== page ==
EDITORIAL: Declaration of Independence Not About Tea

Somehow the impression was created that the independency of the colonies was a matter only about taxation or a disagreement about tea in Boston. There was not a teenager rebellion; something more profound happened in the colonies, something that affected the rights and freedom of the colonists. I do not think an individual like Patrick Henry is going to pronounce “Give me liberty or give me death” about some tea conflict. Still, some suggest that it was simply a rebellion against England that was long overdue.
All the colonies wanted was for England to respect the right of each individual given to them by the inception of their immigration. This right was granted to them, and written in the original Charter presiding over any English settlement. Each colony, in accordance with the original Charter of 1606, is to enjoy the rights of Englishmen.
Paragraph 15 stated: “ Also we do, for Us, our Heirs and Successors, DECLARE, by these Presents that all and every the Persons, being our Subjects which shall dwell and inhabit within every or any of the said several Colonies and Plantations, and every of their children, which shall happen to be born within any of the Limits and Precincts of the said several Colonies and Plantations, shall HAVE and enjoy all Liberties, Franchises and Immunities within any of our other Dominions, to all Intents and Purposes, as if they had been abiding and born within this our Realm of England, or any other of our said Dominions.”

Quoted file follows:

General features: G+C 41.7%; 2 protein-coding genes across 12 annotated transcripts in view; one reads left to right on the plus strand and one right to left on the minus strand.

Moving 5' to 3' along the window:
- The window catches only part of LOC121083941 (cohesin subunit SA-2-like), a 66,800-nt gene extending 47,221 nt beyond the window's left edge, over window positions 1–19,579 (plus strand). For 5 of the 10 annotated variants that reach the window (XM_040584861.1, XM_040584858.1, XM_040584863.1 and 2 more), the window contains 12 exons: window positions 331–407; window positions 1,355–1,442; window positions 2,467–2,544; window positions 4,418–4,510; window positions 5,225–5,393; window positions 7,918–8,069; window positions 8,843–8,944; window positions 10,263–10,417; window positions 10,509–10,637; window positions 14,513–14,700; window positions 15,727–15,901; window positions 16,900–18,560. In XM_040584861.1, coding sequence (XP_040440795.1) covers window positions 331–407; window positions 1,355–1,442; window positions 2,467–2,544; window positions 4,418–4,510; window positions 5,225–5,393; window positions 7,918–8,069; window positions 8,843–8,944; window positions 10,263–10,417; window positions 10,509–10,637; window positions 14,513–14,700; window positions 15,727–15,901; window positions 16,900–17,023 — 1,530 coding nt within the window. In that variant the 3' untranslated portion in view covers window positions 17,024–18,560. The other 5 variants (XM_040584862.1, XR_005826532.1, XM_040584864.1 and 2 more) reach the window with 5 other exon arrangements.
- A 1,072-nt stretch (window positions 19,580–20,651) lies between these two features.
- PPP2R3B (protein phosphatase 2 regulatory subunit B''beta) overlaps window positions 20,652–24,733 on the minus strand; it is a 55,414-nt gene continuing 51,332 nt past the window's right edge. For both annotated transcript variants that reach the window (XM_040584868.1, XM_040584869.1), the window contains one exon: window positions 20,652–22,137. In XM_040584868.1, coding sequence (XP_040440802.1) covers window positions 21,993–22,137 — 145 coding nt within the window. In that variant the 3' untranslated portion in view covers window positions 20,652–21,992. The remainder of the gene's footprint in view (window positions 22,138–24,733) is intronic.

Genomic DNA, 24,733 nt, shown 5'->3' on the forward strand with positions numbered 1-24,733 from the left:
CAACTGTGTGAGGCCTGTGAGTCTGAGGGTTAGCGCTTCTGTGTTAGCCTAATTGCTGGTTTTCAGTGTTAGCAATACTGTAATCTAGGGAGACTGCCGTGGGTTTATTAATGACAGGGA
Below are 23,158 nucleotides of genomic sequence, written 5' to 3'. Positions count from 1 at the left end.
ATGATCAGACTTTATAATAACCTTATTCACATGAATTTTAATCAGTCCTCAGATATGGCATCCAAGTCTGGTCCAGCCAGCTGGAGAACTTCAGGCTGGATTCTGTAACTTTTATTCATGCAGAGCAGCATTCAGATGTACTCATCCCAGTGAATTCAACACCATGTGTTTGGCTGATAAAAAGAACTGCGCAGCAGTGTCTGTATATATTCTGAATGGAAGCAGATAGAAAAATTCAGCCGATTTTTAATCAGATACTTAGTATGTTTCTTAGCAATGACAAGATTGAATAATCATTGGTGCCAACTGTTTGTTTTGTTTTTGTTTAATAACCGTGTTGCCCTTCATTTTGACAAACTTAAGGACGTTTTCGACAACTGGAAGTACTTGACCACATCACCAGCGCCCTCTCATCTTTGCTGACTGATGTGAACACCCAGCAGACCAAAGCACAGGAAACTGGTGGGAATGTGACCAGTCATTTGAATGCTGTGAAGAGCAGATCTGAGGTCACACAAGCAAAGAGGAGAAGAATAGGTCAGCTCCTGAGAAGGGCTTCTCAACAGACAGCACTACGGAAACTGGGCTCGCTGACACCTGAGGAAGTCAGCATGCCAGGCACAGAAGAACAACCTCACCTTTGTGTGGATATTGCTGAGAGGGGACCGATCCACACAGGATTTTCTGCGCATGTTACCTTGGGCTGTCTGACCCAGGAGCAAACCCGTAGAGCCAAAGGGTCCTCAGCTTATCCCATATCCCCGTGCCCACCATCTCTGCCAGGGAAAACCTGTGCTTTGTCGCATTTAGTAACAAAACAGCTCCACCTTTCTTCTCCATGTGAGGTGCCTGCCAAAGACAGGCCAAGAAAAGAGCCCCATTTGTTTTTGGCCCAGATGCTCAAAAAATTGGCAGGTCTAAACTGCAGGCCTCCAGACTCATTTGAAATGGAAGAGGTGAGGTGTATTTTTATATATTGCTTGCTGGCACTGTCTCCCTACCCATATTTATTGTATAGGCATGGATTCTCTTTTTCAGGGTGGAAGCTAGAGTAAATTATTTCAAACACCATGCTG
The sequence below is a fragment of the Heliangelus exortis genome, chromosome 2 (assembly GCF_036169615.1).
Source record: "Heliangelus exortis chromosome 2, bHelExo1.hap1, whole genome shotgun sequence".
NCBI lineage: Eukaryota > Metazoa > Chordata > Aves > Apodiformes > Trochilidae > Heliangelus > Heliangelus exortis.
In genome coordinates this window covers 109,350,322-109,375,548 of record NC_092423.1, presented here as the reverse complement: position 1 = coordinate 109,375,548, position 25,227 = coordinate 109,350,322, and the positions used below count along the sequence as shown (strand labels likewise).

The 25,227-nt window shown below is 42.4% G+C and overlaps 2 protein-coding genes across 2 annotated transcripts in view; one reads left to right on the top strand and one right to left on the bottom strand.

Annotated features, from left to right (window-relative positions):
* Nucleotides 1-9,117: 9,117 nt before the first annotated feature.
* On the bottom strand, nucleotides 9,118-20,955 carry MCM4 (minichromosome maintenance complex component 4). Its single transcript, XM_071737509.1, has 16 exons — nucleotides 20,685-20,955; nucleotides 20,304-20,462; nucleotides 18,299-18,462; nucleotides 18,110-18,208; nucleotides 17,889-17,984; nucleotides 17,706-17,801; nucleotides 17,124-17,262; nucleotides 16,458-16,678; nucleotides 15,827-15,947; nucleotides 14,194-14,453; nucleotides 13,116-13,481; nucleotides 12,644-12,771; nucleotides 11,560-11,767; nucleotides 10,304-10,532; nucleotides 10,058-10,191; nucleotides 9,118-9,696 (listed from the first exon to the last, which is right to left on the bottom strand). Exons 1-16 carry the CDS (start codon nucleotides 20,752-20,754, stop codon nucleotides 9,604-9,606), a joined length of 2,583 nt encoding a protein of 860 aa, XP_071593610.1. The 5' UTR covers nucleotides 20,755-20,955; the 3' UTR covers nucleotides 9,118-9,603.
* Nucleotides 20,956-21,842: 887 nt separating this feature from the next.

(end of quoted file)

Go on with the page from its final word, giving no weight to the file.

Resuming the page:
The Chapter was written by Richard Hakluyt, and was unique among other nations planning on establishing nations in the New World.
This is the basis of self-government; the idea that rights are God given and cannot be alienated by individuals. The right to enact laws through your representative based on the fact that each individual has the responsibility before God of guarding the liberties given to them.
Even though colonists had to give allegiance to the King, represented by the royal governors, they were able to elect burgesses or representatives to conduct legislative issues and thus exercise their inherited right.
It was precisely the repudiation from England of this right, and the dissolving of the assemblies and the original Charter that motivated the colonies to the Declaration of Independence.
As Thomas Jefferson said: “He (King George) has dissolved Representative Houses repeatedly, for opposing with manly firmness his invasions on the rights of the people. For taking away our Charters, abolishing our most valuable Laws, and altering fundamentally the Forms of our Governments: For suspending our own Legislatures, and declaring themselves invested with power to legislate for us in all cases whatsoever. He has abdicated Government here, by declaring as out of his Protection and waging War against us”
This grievance called the redress (a lawful resistance to tyranny) was written against King George the III, who instructed the governors to dissolve the assemblies.
The Declaration of Independence was not the insolent rebellion of a teenager to not follow the rules of a parent country. England was the aggressor; this was at the heart of the colonists’ argument for independence. We have to still keep in our heart the same principles of freedom that inspired the colonists.
Happy independence celebration.

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